August 25, 2011
Republicans on US House panel criticizes Obama oil shale policy – Oil | Platts News Article & Story.
US oil shale development has been needlessly stalled by the Obama administration’s reexamination of a Bush-era policy that opened 2 million federal acres to possible commercial-scale production, Republicans on a House of Representatives energy panel said Wednesday.
Representatives Doug Lamborn and Scott Tipton, both Colorado Republicans, criticized the Department of Interior’s February decision to take a new look at a November 2008 federal rule for commercial development of oil shale.
August 16, 2011
Shale and its Discontents – Robert Bryce – National Review Online. The shale-gas (and shale-oil) revolution is the single most important development in the North American energy sector since the discovery of the East Texas Field in 1930. But you won’t get that story by reading the New York Times.
Instead, two recent articles by Ian Urbina, the Times’ designated reporter on shale development, claim that the shale business is overhyped.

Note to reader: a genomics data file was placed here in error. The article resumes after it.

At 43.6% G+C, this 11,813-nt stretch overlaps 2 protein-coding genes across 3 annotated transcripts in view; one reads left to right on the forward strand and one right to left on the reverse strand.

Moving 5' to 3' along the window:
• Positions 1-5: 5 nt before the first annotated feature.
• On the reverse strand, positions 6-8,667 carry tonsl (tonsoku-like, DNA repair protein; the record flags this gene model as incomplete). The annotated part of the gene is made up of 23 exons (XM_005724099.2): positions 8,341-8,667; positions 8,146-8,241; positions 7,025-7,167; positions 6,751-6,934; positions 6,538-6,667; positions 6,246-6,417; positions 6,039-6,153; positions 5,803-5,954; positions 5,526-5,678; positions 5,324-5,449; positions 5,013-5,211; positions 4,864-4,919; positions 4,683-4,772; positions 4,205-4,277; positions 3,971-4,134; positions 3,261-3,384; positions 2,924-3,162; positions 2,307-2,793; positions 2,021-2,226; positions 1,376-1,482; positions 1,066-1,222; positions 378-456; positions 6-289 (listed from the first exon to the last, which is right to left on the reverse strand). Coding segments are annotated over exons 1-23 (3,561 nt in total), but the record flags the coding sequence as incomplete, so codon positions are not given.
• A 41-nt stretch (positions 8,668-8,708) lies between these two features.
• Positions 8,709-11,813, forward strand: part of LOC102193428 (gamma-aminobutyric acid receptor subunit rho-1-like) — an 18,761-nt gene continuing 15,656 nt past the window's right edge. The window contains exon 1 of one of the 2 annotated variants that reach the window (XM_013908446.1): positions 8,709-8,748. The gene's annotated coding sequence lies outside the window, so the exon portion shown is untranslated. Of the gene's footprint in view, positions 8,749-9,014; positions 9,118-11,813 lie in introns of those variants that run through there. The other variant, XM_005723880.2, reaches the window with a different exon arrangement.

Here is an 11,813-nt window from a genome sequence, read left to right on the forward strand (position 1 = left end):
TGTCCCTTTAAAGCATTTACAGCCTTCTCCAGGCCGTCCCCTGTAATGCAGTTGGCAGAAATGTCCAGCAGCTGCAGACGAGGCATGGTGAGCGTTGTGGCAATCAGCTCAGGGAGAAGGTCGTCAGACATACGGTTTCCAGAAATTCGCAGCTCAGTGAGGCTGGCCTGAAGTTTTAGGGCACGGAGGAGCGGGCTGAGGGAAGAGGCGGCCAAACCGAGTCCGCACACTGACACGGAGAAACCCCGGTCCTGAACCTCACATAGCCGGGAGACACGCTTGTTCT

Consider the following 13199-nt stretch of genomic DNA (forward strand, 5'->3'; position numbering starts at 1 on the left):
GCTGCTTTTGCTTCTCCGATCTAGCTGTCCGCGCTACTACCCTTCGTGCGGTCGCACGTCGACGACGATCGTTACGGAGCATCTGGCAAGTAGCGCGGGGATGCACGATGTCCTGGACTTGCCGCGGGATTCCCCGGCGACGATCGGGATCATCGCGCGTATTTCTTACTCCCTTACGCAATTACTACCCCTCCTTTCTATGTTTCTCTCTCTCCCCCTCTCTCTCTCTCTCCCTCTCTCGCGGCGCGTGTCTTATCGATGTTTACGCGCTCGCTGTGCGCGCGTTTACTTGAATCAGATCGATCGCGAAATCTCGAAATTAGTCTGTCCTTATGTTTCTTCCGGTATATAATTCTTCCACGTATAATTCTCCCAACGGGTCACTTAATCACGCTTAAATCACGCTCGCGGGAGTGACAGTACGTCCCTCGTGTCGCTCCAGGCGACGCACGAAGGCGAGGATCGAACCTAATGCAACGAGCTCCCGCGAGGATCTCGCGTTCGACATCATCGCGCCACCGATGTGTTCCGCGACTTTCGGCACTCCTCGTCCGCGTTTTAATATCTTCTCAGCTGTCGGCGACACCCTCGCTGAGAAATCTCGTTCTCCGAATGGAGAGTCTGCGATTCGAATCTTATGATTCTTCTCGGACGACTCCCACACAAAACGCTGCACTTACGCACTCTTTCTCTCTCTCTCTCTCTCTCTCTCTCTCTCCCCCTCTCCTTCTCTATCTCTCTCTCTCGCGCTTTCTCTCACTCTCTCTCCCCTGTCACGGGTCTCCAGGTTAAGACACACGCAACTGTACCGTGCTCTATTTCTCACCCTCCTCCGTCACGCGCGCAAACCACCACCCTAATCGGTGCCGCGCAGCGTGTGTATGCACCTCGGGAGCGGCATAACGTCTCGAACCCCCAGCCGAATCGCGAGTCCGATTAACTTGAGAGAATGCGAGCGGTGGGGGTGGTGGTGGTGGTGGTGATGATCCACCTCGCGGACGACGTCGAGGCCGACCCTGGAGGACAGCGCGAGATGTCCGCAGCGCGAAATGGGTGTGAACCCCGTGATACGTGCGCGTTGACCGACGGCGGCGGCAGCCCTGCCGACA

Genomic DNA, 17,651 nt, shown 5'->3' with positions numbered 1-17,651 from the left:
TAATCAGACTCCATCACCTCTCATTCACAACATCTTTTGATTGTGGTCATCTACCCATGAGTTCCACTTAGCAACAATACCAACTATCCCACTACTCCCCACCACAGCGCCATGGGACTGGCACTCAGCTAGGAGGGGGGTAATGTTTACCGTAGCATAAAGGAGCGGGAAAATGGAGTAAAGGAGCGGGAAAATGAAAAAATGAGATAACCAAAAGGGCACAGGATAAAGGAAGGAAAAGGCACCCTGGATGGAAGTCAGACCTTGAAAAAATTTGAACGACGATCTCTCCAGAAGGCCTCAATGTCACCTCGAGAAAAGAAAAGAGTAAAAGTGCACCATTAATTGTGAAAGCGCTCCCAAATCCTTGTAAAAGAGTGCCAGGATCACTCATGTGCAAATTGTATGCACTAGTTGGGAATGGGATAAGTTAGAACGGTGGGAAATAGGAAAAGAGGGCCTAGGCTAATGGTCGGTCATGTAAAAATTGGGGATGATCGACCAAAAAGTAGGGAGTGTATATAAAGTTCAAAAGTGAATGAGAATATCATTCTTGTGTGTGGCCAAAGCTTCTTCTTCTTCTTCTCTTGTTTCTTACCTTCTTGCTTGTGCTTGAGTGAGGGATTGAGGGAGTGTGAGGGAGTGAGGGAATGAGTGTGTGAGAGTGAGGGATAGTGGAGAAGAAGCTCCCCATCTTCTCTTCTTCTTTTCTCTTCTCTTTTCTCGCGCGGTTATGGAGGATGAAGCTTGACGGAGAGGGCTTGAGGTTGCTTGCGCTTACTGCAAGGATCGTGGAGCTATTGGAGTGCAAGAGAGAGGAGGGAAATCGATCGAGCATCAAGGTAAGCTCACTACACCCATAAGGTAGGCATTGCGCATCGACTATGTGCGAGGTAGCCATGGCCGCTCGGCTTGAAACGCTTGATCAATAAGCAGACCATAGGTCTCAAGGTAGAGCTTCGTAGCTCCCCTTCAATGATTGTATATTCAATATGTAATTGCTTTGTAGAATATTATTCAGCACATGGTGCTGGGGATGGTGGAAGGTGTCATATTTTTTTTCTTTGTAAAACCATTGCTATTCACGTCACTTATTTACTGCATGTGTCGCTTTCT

August 11, 2011
Oil, natural gas extraction is clean, says Gov | Colorado Statesman. Gov. John Hickenlooper called negative reports concerning dangers associated with hydraulic fracturing “hyperbole,” arguing that there is no scientific fact to indicate that the oil and natural gas extraction process contaminates groundwater in Colorado.
The Democratic governor made his comments Aug. 2 during a keynote address at the Colorado Oil and Gas Association’s annual Energy Epicenter Conference held at the Colorado Convention Center. Hickenlooper himself is an alum of the industry, having worked as a geologist in the 1980s before he ventured into the beer crafting brewing business and later politics. The governor said he would like to see new rules in Colorado that would require the oil and gas industry to disclose ingredients used in the hydraulic fracturing process. But Hickenlooper is not encouraging the disclosure because he thinks the so-called fracking process is dangerous — he believes the public will back off their concerns when they see that the ingredients used in the process, and the process itself, is nothing to worry about in terms of contaminating groundwater.